SAMEERAH AL BSHARAH: “Between Light and Shadows” Part II

Like part one, this was originally posted in 2015. However, I felt it well worth the repeat and there will be a few other, older, repeats in the next few weeks. A dear friend arrives from California on Thursday and I believe there will be some travel involved which should result in some interesting posts around mid November. Thanks for your continued support.

 

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Mort de l’accouchement

 

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Transformations humaines
The artist (R) and her daughter (L)
The artist (R) and her daughter (L)
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Even the children are interested in the artist and her work

 

Olive grove where we parked
Olive grove where we parked
Entrance to the gallery/Tasting room
Entrance to the gallery/Tasting room

 

Vineyards surrounding the olive groves
Vineyards surrounding the olive groves
Back on the road and heading home
Back on the road and heading home

 

Bisous,

Léa

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Sameerah Al Bsharah: “Between light and shadows” the artist in exile – Part I

“Exile of Syria,” chiaroscuro of SAMEERAH AL BSHARAH

“BETWEEN LIGHT AND SHADOWS”

Sameerah Al Bsharah
Sameerah Al Bsharah

A short biography:
Sameerah Al Bsharah, Allama, was born on 1 January 1952 in Sweida (Syria). Graduated from the Academy of Fine Arts in Baghdad in 1977, she taught art education at the University of Damascus. Member of the Brotherhood of Syrian artists painters, Sameerah Al Bsharah has several exhibitions to her credit including the Syrian city of Latakia where she participated in the famous Biennale.

Living in Deraa, the family fled the conflict in 2012 and took refuge in Jordan, then in France in November 2014. Hosted by the Centre for Asylum Seekers Home (CADA) of Béziers, the family has obtained the status a refugee.

Sadly, I have no website or even email address to recommend to you and would suggest contacting CADA of Béziers for further information on the artist and her work.

 

Damas
Damas

 

Violence
Violence

The setting for this exhibit is Domain Langel just outside the village of Artisan. This tranquil setting surrounded by olive orchards and vineyards with honey coloured stone buildings waits to embrace the work of the artist as she translates through her paintings the torments of a country in turmoil.

While domain Langel continues their production of olive oil they also have set a goal of cultivating environmental education and cultural activities.

Veto
Veto
Des enfants de la Syrie
Des enfants de la Syrie
Upper: Transformations humaines / Lower: Des syriens a l'hopital
Upper: Transformations humaines / Lower: Des syriens  a  l’hopital

Over tea on the cold tiles of the kitchen, she carried her paintings and comments on: this is called <moustachfa> (<hospital> in Arabic) and reflects the expressions, the intermingling of bodies that may be encountered in Syrian hospitals overwhelmed by the influx of victims of war.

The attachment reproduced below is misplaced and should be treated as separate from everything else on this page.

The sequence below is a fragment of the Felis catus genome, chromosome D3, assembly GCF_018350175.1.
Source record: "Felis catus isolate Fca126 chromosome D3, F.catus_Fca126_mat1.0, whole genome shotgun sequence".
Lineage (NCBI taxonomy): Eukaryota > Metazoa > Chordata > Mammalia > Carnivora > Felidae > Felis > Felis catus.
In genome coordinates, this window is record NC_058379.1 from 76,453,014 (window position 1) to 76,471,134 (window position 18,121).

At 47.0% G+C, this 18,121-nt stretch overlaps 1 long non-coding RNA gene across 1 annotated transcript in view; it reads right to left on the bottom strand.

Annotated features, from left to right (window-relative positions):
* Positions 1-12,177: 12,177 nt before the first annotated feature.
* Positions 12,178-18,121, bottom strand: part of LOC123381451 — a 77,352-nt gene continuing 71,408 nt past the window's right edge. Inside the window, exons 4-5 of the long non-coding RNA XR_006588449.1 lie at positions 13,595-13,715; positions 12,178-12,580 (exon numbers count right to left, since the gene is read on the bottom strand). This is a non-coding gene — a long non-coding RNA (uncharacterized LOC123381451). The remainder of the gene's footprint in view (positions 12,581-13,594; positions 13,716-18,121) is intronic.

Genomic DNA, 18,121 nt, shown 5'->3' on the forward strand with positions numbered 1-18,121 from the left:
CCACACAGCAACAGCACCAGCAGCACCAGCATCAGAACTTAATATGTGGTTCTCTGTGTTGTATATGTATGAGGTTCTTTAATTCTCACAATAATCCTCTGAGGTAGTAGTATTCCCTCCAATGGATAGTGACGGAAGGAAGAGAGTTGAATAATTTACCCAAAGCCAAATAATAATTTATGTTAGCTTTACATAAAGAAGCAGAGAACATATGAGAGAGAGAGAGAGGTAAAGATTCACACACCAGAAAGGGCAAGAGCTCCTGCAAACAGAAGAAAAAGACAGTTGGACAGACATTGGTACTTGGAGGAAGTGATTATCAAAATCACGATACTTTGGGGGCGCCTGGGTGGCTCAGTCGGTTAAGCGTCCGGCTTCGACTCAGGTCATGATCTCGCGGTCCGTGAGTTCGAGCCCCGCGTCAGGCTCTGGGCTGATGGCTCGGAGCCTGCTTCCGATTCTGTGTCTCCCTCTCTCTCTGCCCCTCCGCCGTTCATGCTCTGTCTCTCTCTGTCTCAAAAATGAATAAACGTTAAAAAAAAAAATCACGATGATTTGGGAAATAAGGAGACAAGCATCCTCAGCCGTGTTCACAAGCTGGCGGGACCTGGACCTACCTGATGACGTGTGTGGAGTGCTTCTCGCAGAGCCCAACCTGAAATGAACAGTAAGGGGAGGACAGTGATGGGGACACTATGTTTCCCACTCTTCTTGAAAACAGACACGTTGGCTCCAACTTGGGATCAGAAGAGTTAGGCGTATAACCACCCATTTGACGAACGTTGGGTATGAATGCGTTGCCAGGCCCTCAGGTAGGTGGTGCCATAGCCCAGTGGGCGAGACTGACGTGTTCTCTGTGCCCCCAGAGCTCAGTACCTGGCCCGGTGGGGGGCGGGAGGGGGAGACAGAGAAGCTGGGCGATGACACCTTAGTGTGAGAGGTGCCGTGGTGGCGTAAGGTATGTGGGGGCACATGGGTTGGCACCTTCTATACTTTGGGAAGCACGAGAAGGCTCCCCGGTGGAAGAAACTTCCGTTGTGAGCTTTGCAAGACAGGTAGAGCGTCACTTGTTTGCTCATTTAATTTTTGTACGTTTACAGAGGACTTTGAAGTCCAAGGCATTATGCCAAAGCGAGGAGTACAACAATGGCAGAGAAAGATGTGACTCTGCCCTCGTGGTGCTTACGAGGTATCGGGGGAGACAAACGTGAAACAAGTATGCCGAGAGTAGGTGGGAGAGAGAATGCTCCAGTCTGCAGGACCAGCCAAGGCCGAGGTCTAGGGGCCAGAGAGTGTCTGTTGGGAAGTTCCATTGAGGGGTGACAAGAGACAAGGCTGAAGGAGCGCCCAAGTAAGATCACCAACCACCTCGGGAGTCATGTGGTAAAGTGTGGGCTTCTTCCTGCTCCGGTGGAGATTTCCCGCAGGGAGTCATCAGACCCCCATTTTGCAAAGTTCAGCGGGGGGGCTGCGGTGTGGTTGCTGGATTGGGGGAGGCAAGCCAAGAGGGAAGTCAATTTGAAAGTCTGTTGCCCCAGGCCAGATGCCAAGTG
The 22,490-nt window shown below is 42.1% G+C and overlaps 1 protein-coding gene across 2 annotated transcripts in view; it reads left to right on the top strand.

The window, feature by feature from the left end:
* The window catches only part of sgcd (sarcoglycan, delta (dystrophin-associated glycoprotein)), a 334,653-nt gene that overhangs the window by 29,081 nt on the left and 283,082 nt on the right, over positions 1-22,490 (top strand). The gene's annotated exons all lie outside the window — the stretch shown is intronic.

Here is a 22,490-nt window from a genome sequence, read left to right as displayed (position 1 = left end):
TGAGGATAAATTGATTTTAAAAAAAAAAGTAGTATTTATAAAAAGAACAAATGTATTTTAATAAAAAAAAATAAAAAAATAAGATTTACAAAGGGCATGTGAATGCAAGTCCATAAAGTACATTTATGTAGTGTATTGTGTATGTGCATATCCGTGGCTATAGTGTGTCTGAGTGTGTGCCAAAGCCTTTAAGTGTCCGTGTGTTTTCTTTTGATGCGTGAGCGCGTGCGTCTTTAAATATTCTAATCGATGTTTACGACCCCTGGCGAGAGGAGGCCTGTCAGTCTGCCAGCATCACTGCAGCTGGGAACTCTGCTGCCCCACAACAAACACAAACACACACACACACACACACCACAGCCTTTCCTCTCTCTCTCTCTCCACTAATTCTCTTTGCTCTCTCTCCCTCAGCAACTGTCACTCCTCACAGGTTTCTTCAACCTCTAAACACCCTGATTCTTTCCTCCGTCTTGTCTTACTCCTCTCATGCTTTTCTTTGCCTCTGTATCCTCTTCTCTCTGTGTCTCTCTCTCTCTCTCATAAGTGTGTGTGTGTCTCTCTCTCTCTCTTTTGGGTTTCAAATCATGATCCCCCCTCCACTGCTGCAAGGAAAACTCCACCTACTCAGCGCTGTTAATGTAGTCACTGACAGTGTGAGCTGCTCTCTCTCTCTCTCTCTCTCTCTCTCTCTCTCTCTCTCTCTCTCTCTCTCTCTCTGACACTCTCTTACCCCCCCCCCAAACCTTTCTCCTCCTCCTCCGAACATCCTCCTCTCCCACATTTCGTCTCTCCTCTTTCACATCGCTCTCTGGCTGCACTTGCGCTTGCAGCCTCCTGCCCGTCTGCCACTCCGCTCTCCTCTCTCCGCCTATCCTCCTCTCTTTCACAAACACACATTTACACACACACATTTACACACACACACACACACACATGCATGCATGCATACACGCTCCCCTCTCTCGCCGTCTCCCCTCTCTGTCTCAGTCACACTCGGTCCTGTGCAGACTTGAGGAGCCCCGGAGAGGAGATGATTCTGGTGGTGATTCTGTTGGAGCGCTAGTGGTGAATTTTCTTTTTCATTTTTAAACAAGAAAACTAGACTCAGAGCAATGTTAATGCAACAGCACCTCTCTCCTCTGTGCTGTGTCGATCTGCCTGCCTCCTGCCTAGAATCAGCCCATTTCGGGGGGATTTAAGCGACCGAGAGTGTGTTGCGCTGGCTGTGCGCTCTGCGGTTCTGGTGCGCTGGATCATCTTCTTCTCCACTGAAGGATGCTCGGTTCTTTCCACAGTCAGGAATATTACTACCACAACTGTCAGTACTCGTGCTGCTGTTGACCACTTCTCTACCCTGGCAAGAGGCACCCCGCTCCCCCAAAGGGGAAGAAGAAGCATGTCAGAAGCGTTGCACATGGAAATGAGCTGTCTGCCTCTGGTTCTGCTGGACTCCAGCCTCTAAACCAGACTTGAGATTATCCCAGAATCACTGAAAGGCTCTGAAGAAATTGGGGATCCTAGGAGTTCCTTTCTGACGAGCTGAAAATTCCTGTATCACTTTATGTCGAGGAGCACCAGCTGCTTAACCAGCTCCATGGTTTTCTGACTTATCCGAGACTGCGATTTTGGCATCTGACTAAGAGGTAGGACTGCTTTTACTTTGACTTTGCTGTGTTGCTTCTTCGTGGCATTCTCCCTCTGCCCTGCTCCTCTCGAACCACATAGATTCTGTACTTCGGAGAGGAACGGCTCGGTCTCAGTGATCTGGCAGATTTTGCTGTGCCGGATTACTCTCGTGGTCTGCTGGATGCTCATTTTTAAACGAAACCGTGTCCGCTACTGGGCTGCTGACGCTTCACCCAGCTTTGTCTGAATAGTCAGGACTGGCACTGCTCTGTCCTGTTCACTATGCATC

On another painting, three fish with sharp teeth represent that powerful attack of frightened people. Sameerah denounced the veto in the UN Security Council that would prevent international intervention and let the Syrian people defenseless. A composition black and white leaves perceive injuries, body and spirit.

L: Une mere et sa fille R: Femmes Lower: Le jeu des sectarismes
L: Une mere et sa fille R: Femmes Lower: Le jeu des sectarismes
Casque militaire
Casque militaire
Ca suffit
Ca suffit
Le bien et le mal
Le bien et le mal
Transformations humaines
Transformations humaines
Triptyque du plateau de Hauran Région de Syrie méridionale, très fertile.
Triptyque du plateau de Hauban
Région de Syrie méridionale, très fertile.

Alongside these poignant testimonies of the Syrian conflict, other paintings pay tribute to Syrian beauty: lush scenery, smiling women and tranquility.

The paintings  that Sameerah presents were dismantled from their frames before departure. Many stayed in Syria or Jordan; it was impossible to take everything into exile.

Pause
La chaise
Pause
Pause
La fin de Pharaon
La fin de Pharaon
Une femme et un miroir
Une femme et un miroir

Due to factors beyond my control, the photos I offer are poor representatives of the work on offer. There is much more to add and therefore, this will serve as part one of an amazing exposition.

PLEASE DO NOT FORGET TO CLICK ON THE PHOTOS FOR A BETTER VIEW.

Bisous,

Léa

 

Join Cindy in Alsace!

are two typical Alsatian towns. The architecture, is fairytale, meets living history, with the added benefit of French dessert! There are little towns like these scattered all over Alsace, exploring, (note Jupiter near clock tower) and eating, here is a delightful way to spend your days! Cheers to you from beautiful Alsace~

via Ribeauville

Camp Joffre: “The world as we have created it is a process of our thinking. It cannot be changed without changing our thinking.” – Albert Einstein

La belle France. Yet even the most beautiful of gardens has both thorns and weeds. The group Eurocultures invited me to visit Camp Rivesaltes otherwise known as Camp Joffre where we would visit a memorial to some of its darker past. A very short distance from the beautiful waters of the Mediterranean, and just the other side of the tracks, lies the remnants of a concentration camp.

For over five years I have tried to share with you some of the beauty in my chosen home. However, this scar must not be glossed over nor forgotten.

 

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Dedication of museum by Manuel Valls 2015
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Inside the new museum

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Reisepass

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La Fuente Family